Photography itself is much like architecture – a practical art form that lends itself to the complexity of an entire field.
You are likely to understand the basics of photography and have likely practiced it. If you are like a lot of people, you practice it every day.
You may not do it professionally or have a studio with thousands of dollars’ worth of lenses, but you probably have a purpose for taking photos.
In the world of sharing media, architects and artists utilize photos to illustrate concepts to people in varying locations with a level of detail that even the most adept wordsmith could not come close to capturing.
Understandably, photography is an incredibly useful accomplice to the field of architecture for several reasons.
1. Photography Sells Real Estate
Real estate agents – the party who steps in after a building is constructed and when your job as an architect is (more or less) done.
For those browsing the housing market searching for a new place to establish their lives, knowing everything about a building is pertinent to informed decision-making.
Few have the time and money to drive around all day viewing and inspecting every home for sale. This hassle is where photography steps in, to make the housing market world easier to navigate for prospective buyers.
If done correctly, photographs can capture a home’s layout, design, and personality without the need to physically attend an open house.
This expedites the real estate industry enormously, and using photos to sell real estate is not restricted to homes, as marketers also use them to sell office and commercial spaces.
2. Benefits Economies by Promoting Tourism
Architecture conveys – perhaps more than any other form of art – the characteristics of different cultures.
Photographs encapsulate and make distinct the different styles found around the world, from the associations we immediately draw when we see the image of an Italian villa versus a Japanese temple.
When architecture draws the human spirit (as it is liable to do), it brings the human body and wallet to see these places in person.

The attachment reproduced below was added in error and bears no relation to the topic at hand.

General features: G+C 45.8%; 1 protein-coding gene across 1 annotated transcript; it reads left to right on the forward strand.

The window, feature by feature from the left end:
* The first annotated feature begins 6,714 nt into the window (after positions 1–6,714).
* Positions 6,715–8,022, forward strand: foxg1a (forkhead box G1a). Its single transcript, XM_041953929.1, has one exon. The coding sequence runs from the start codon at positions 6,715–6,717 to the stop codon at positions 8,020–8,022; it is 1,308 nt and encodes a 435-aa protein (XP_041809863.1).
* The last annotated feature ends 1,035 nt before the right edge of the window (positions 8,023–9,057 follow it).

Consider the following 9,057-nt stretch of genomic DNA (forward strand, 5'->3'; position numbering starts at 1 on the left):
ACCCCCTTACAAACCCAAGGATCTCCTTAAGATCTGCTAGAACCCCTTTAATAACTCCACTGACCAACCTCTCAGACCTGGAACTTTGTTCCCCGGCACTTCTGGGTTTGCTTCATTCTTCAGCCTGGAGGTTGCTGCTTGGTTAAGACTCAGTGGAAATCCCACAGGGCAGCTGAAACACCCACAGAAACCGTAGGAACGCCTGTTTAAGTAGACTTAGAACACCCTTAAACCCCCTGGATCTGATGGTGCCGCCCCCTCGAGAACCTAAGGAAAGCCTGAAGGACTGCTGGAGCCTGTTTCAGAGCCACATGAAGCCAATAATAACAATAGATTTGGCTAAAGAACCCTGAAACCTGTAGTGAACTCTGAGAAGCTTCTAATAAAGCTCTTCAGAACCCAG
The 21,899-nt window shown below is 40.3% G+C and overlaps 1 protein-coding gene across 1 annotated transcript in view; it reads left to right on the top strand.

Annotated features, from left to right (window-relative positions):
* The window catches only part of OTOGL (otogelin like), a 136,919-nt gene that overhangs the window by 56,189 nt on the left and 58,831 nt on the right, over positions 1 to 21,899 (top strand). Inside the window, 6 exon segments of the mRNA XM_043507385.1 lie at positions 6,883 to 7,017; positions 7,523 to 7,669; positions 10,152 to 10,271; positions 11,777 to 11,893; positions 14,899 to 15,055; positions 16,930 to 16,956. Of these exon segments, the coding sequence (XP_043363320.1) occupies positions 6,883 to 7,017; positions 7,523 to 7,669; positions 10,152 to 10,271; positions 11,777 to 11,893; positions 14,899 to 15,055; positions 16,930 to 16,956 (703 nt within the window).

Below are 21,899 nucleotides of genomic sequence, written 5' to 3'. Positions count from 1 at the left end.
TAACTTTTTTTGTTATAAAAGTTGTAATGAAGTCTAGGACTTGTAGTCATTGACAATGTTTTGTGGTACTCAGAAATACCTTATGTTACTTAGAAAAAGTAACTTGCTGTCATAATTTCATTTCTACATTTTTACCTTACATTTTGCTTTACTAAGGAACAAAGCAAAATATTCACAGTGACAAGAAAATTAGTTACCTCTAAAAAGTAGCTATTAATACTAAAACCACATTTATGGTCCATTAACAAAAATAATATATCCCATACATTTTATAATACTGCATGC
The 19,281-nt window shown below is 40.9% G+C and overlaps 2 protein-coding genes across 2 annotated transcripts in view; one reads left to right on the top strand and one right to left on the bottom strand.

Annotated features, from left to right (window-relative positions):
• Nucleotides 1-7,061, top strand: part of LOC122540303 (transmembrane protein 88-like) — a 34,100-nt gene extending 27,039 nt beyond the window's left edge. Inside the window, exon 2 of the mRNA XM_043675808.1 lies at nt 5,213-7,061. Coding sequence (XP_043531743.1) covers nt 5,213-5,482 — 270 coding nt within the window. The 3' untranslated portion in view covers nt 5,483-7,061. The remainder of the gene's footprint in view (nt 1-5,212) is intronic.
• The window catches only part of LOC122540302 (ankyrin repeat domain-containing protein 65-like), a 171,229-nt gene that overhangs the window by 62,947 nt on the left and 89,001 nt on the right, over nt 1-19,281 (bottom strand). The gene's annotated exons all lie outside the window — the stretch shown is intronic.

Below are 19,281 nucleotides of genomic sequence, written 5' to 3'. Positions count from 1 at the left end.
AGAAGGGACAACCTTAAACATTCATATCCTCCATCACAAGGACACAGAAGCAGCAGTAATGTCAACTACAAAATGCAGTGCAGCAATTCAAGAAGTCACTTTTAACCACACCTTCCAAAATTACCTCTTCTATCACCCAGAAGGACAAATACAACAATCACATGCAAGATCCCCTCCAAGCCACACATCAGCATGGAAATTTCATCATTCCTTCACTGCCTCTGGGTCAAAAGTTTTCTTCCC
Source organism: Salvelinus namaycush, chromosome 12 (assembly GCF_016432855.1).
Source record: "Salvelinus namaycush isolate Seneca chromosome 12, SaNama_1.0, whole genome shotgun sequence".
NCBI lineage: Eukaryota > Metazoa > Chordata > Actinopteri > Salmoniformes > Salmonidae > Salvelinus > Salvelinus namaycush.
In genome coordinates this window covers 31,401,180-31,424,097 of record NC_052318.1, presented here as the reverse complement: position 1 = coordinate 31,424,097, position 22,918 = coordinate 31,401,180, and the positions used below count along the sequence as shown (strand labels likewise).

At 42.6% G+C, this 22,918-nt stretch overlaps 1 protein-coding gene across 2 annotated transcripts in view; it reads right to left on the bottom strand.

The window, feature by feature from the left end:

3. Conveys Important Information from a Distance
Many people in the professional world who run franchises, flip houses, or sell office buildings are much too busy to set foot in every building that finds its way into a transaction.
Photographs enable real estate professionals to send essential details of buildings electronically so that business owners may get the information they need to make informed choices while not being pulled away from anything else they might be doing.
4. Enables Architectural Works of Art to be Displayed Indoors
While models are undoubtedly useful in conveying a design, sometimes the only way to represent the true elegance is through the building itself.
Since one cannot place a building in an art exhibit, architectural photographers step in to take inspired photographs to convey an architectural work of art as realistically as possible while highlighting the structure’s intrinsic qualities.
Sometimes, it takes two artists: the architect and the photographer, to represent a design effectively and to as large of an audience as possible.
5. Allows Beautiful Architecture to be Viewed by People Globally
While nearly everyone is familiar with the Empire State Building, the Eifel Tower, the Pyramid of Giza, and the Golden Gate bridge, far fewer have ever seen these works in person.